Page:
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How Long Does Sublocade Stay in Your System?

Peter Manza, PhD profile image
Reviewed By Peter Manza, PhD • Updated Mar 16, 2024 • 7 cited sources

Sublocade is prescribed to help people who are living with opioid use disorder (OUD) to manage withdrawal symptoms that occur when they stop taking their opioid of choice.[1] It is a brand-name form of the drug buprenorphine that is administered monthly as a subcutaneous injection. Because of its unique formulation and transdermal placement, it stays in your system for far longer than the pill or sublingual film forms of buprenorphine. 

How Sublocade Works

Since buprenorphine occupies opioid receptors, you won’t experience strong opioid withdrawal symptoms or cravings while on Sublocade. The medication will also block or inhibit the effect of other opioids, making them less effective. This reduces the likelihood of relapse.

Due to its long-lasting formulation, Sublocade can help with treatment compliance. You won’t forget to take Sublocade since it’s injected once a month in a doctor’s office or clinic.

How Long Does Sublocade Stay in Your System?

Everyone is different when it comes to metabolizing medications, but in general, Sublocade is designed to remain in your system, at least to some degree, for up to a year.[2] However, the substance is only active in the body for six weeks to two months after the injection.[3] To ensure that levels of the drug stay high enough to be effective, most doctors will recommend that patients receive a new injection of Sublocade each month.

After cessation of active use, levels of Sublocade will remain in the body but continually decrease. This means that levels may not be sufficient to aid in the recovery process, but the drug may continue to show up on drug tests that test for buprenorphine for up to a year.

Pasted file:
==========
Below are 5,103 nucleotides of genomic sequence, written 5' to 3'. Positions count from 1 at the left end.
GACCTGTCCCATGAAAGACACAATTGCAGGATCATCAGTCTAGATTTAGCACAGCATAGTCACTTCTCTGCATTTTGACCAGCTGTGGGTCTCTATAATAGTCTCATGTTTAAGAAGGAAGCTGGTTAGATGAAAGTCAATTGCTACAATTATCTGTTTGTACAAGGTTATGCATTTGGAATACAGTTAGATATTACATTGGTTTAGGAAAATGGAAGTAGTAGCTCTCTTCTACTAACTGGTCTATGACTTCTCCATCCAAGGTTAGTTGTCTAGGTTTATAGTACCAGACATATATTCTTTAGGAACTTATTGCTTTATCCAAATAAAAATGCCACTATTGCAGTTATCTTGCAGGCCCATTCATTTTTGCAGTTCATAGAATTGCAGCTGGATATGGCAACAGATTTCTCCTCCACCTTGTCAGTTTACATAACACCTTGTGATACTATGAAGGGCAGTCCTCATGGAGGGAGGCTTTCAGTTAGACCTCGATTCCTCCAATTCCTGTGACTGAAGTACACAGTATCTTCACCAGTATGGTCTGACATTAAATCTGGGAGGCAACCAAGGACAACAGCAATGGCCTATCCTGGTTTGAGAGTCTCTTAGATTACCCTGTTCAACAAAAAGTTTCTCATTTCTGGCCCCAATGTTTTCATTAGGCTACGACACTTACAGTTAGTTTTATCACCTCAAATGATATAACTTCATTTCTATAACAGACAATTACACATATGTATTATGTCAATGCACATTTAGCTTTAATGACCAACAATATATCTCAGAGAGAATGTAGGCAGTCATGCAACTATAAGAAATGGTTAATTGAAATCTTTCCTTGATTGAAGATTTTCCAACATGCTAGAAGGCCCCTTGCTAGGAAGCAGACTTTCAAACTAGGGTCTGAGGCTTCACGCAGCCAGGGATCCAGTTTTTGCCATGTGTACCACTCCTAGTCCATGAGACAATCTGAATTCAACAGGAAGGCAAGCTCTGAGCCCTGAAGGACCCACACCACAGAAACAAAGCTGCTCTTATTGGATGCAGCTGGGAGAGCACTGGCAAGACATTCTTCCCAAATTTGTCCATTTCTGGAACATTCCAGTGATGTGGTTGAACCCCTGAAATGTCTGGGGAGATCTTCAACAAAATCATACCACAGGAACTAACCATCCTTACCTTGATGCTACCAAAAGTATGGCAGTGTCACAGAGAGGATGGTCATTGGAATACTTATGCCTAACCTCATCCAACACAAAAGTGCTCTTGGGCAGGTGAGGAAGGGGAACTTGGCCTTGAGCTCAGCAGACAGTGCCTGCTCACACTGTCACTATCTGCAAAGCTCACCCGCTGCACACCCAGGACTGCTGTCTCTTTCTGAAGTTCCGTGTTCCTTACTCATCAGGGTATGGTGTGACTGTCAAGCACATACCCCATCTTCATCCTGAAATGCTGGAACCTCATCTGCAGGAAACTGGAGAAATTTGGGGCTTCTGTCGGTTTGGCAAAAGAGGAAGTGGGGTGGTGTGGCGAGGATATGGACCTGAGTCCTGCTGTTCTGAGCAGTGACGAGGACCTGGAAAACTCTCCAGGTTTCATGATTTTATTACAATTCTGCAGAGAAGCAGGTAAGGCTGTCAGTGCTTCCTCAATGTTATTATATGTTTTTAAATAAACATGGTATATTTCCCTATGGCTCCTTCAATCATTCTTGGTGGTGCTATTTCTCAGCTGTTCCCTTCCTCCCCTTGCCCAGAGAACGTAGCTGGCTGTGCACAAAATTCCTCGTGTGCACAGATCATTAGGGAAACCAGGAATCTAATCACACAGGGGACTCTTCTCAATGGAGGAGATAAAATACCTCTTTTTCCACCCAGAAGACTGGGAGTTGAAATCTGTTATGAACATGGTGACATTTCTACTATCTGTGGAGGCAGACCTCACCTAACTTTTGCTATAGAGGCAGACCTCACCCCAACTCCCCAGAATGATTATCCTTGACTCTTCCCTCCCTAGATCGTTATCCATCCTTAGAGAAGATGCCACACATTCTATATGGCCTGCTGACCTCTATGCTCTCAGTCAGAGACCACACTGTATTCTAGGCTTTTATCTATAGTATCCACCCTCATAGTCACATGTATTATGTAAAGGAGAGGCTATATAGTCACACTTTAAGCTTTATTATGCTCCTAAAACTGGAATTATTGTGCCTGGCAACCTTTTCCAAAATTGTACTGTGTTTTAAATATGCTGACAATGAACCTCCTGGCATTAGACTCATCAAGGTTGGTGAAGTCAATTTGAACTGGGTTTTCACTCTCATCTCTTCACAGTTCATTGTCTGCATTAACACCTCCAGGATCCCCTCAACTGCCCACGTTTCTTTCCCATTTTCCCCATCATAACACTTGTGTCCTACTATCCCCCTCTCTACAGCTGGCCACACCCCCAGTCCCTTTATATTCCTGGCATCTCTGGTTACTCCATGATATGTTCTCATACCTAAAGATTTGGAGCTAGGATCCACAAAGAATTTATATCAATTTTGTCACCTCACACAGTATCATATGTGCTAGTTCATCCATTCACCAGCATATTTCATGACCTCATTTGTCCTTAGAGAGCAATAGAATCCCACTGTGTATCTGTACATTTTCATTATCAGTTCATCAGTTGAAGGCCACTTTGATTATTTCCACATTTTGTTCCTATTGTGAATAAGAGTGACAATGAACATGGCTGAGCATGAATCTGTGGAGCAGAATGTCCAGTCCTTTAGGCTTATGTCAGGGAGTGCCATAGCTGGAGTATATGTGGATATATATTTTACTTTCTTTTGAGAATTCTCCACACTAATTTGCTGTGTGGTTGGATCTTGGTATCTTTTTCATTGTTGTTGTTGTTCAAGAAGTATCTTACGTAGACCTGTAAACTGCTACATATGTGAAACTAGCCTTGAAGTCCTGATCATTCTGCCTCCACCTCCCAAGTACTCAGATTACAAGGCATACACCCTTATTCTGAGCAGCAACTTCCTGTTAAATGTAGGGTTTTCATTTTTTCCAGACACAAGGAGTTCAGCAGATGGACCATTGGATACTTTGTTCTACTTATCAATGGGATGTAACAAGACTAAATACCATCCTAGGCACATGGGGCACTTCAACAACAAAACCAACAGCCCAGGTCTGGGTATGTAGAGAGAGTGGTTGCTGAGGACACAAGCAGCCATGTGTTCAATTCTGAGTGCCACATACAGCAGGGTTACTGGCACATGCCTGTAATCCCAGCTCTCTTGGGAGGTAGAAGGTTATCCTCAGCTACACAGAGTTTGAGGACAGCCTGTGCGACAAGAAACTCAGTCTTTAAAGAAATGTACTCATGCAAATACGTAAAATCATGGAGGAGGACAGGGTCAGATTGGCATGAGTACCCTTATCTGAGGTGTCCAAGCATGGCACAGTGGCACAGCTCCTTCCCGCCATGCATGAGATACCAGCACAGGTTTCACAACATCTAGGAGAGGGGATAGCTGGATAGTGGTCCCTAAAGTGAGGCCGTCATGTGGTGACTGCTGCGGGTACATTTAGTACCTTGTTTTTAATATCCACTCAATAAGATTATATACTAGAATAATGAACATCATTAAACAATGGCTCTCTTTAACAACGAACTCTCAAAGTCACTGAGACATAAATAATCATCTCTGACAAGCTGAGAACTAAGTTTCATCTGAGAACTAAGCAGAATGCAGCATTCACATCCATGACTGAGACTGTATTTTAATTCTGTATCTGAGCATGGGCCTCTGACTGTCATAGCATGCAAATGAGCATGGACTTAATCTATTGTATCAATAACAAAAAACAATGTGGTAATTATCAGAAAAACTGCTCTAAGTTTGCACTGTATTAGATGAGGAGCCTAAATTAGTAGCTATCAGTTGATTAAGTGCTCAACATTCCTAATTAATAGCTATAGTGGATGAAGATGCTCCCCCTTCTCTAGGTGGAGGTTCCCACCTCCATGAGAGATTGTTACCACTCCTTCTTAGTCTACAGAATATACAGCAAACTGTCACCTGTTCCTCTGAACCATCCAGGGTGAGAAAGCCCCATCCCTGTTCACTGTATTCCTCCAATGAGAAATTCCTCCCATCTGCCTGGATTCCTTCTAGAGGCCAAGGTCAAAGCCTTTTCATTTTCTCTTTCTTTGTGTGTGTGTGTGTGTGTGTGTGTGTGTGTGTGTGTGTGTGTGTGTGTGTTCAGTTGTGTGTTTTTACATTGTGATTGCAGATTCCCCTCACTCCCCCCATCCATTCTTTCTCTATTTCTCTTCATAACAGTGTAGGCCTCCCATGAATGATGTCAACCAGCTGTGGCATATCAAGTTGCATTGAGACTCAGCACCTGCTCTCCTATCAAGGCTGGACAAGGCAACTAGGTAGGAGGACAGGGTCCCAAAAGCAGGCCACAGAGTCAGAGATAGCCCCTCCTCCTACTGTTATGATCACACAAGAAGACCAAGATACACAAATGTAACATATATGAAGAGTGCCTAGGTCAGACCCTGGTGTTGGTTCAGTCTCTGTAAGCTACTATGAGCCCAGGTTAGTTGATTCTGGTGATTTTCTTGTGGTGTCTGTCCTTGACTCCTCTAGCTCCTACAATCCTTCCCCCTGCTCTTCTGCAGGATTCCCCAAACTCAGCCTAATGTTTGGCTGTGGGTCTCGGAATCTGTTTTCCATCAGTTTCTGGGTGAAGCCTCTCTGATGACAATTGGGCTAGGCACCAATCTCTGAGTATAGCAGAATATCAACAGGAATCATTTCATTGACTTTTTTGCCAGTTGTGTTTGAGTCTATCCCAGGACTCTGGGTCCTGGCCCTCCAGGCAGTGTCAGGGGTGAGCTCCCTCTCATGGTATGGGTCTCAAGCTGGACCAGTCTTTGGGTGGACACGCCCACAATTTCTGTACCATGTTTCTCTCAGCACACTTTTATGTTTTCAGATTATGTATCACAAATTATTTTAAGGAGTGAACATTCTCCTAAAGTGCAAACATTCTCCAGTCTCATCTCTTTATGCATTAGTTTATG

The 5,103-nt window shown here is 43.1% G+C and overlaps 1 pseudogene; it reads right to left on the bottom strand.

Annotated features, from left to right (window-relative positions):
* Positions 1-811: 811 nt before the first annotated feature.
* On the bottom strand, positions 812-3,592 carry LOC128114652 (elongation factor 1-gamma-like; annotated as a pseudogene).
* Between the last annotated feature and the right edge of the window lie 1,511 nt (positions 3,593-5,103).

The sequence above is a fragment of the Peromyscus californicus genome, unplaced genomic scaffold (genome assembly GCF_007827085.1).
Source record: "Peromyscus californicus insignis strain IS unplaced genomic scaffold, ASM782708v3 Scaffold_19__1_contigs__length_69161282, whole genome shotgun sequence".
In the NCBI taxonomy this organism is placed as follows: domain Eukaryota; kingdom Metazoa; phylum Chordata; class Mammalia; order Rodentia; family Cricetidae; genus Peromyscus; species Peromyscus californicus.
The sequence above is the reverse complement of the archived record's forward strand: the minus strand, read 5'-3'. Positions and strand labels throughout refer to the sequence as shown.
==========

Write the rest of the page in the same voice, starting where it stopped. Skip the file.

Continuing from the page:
Though Sublocade remains in your system for a long time, skipping an injection can mean that the medication stops working and the withdrawal symptoms it is designed to prevent during opioid detox may occur. Relapse to opioid misuse is likely during this time if there isn’t a treatment plan in place.

Taking Sublocade may affect the way the body processes other pain medications, so it is important to let your doctor know that you have taken the drug if you require pain management. 

Factors That Influence the Sublocade Timeline

Various physiological and behavioral factors can impact how long it takes for Sublocade to fully process out of the body. Some of these factors include the following.


Medications may move more slowly out of people who carry more weight compared to those who are similar in every other way but weigh less. Buprenorphine is lipid soluble, which means that it is redistributed among fatty tissue. With more fatty tissue to disperse the medication through, more time is needed to fully process all of the medication out of one’s system.[4] 


Metabolism is the process of breaking down a substance in the body. People who have a naturally high metabolism or take other medications that increase their metabolism will find that their levels of Sublocade drop more quickly compared to those with a lower metabolism.

Liver Function

Buprenorphine is metabolized in the liver. If the person taking the drug has any liver dysfunction (such as liver disease or hepatitis A, B or C), their metabolism of the drug may be altered.[5]

Those who have liver function issues will require close monitoring to ensure that the dose is never too high and their bodies are able to make use of the drug. 

Overall Health

Metabolism may be slower or higher in individuals who struggle with overall health issues, depending on the nature of their co-occurring disorders.